Using single-use technology can dramatically reduce these barriers and facilitate the scalability of mRNA manufacturing. This technology can streamline processes, mitigate contamination risks and reduce costs. Furthermore, it can adapt to surges in demand by enhancing production efficiency and quality. Moreover, it can promote the expansion of mRNA technology toward new therapeutic modalities. This will accelerate the development of life-saving mRNA vaccines and therapeutics.
The reliability of mRNA manufacturing directly impacts the quality of a final product. This is especially important since vaccines and therapeutics based on mRNA must be transported under very low temperatures. This requires manufacturers to have access to reliable cold chain storage. Moreover, mRNA needs to be carefully handled to avoid mishandling and accidents.
The production of mRNA is complex, and the process must be performed in GMP-compliant conditions. It involves several steps, including plasmid template preparation, in vitro transcription, and mRNA purification. In addition, the mRNA must be capped and decapped to improve translation efficiency. This is a challenging task, and the production costs are high.
As a result, the development of mRNA vaccines and therapies is a risky undertaking for developers. In the event of a production failure, a company may be forced to delay production and increase its costs. This can lead to a significant loss of investor confidence. To address these issues, the industry is looking for solutions that can improve mRNA manufacturing efficiency. One such solution is single-use technology, which reduces the risk of contamination and streamlines workflows.
In addition, single-use systems can increase productivity and flexibility, making them ideal for mRNA manufacturing. By reducing contamination risks, they also make it easier to adapt to surges in demand. For example, they can help reduce the time needed for mRNA purification. This can save money and prevent delays in clinical trials.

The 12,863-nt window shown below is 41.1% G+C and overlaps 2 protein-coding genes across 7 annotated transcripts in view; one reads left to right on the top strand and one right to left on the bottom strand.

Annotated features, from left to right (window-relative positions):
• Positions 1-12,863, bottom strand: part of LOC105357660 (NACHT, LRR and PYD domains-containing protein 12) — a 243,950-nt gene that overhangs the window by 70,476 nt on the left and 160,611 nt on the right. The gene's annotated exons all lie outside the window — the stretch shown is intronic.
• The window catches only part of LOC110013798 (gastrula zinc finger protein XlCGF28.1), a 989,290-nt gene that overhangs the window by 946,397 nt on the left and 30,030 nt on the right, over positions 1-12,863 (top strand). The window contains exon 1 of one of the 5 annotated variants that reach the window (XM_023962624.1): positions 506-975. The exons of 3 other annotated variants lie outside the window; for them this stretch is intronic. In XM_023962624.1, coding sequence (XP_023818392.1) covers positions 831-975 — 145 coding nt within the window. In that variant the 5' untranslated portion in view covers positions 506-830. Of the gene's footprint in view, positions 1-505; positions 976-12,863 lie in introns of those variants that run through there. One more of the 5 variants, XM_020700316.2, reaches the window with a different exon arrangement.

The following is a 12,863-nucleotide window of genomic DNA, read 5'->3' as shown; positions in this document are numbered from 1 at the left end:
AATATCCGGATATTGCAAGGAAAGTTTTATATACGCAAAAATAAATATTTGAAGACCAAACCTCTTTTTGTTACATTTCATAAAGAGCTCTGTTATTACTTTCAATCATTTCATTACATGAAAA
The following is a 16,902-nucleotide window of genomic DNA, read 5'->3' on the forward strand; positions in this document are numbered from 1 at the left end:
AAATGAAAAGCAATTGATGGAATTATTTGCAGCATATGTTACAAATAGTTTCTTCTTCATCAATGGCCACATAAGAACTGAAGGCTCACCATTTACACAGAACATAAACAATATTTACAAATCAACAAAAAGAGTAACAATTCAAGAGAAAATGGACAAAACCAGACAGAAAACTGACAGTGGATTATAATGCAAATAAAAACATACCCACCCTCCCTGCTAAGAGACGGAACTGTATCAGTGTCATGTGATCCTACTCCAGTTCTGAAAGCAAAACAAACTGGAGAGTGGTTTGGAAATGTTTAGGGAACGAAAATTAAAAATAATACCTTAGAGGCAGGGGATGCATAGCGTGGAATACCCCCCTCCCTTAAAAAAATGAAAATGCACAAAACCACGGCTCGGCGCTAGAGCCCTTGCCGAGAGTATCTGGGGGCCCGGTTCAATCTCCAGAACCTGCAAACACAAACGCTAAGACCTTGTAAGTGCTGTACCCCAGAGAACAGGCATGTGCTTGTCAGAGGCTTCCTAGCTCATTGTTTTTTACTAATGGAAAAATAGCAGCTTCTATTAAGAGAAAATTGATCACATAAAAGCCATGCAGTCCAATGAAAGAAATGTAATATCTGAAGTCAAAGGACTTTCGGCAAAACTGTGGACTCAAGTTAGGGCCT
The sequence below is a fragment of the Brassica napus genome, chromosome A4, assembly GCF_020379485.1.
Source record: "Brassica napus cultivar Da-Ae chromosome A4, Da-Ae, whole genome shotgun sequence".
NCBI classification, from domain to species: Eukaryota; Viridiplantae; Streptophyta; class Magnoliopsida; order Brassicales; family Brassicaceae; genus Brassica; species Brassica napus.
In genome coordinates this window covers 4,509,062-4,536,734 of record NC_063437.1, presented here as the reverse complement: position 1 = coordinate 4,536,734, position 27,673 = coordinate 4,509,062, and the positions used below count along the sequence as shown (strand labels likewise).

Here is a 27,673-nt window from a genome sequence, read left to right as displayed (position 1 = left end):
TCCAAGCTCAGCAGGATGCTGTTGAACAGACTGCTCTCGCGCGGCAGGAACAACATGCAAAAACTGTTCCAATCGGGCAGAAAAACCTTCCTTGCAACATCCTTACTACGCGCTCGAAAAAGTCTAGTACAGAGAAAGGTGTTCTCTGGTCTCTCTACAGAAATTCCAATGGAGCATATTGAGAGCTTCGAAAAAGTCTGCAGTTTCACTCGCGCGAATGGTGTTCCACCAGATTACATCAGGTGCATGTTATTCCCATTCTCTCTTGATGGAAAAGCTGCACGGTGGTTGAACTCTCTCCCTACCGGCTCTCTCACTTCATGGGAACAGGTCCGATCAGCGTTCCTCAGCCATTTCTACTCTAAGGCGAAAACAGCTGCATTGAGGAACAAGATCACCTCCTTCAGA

mRNA technology allows scientists to ‘teach’ cells to make proteins, allowing for the rapid development of vaccines and therapies. This method is much faster than the traditional process of creating therapeutic proteins in bioreactors. It also offers a more adaptable approach to gene therapy. MRNA could help scientists develop drugs that span cell membranes or act inside the cell, which would be impossible using traditional gene therapy methods.
Unlike classical protein production, mRNA is produced via an in vitro synthesis process that eliminates the need for time-consuming cloning and amplification steps. This reduces contamination risks and streamlines workflows. In addition, the production process is scalable, as it only requires a small quantity of starting material for each target protein. This makes mRNA an attractive alternative to existing protein vaccines.
The mRNA is then encapsulated into lipid nanoparticles for safe delivery to cells. These lipid particles increase the transfection rate, resist RNase degradation, and enable active targeting if ligands are added. However, mRNA is a fragile molecule susceptible to temperature extremes and requires particular cold-chain logistics.
Currently, mRNA production is slow and costly due to a need for robust, scalable processes. Efforts to improve the process are ongoing, including continuous processing and single-use systems to mitigate risk and complexity. However, the success of mRNA manufacturing will be largely dependent on future industrial cooperation and collaboration.